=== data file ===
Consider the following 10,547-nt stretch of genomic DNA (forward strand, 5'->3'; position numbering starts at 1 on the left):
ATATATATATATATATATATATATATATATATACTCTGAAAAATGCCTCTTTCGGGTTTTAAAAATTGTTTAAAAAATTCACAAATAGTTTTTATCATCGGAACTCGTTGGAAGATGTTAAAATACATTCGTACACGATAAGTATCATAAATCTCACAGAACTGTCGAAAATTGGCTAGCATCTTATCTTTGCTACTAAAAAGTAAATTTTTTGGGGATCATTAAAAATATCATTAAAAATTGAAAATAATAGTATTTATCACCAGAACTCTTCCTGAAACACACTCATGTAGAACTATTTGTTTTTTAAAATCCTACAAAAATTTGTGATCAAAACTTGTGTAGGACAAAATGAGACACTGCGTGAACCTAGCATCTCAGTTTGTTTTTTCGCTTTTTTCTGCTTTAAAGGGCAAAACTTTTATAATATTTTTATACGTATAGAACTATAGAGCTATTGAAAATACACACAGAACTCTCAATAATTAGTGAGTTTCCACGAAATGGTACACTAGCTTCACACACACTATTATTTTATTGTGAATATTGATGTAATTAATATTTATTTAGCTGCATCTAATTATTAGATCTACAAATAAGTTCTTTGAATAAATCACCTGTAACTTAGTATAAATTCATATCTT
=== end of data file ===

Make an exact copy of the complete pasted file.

Consider the following 10,547-nt stretch of genomic DNA (forward strand, 5'->3'; position numbering starts at 1 on the left):
ATATATATATATATATATATATATATATATATACTCTGAAAAATGCCTCTTTCGGGTTTTAAAAATTGTTTAAAAAATTCACAAATAGTTTTTATCATCGGAACTCGTTGGAAGATGTTAAAATACATTCGTACACGATAAGTATCATAAATCTCACAGAACTGTCGAAAATTGGCTAGCATCTTATCTTTGCTACTAAAAAGTAAATTTTTTGGGGATCATTAAAAATATCATTAAAAATTGAAAATAATAGTATTTATCACCAGAACTCTTCCTGAAACACACTCATGTAGAACTATTTGTTTTTTAAAATCCTACAAAAATTTGTGATCAAAACTTGTGTAGGACAAAATGAGACACTGCGTGAACCTAGCATCTCAGTTTGTTTTTTCGCTTTTTTCTGCTTTAAAGGGCAAAACTTTTATAATATTTTTATACGTATAGAACTATAGAGCTATTGAAAATACACACAGAACTCTCAATAATTAGTGAGTTTCCACGAAATGGTACACTAGCTTCACACACACTATTATTTTATTGTGAATATTGATGTAATTAATATTTATTTAGCTGCATCTAATTATTAGATCTACAAATAAGTTCTTTGAATAAATCACCTGTAACTTAGTATAAATTCATATCTT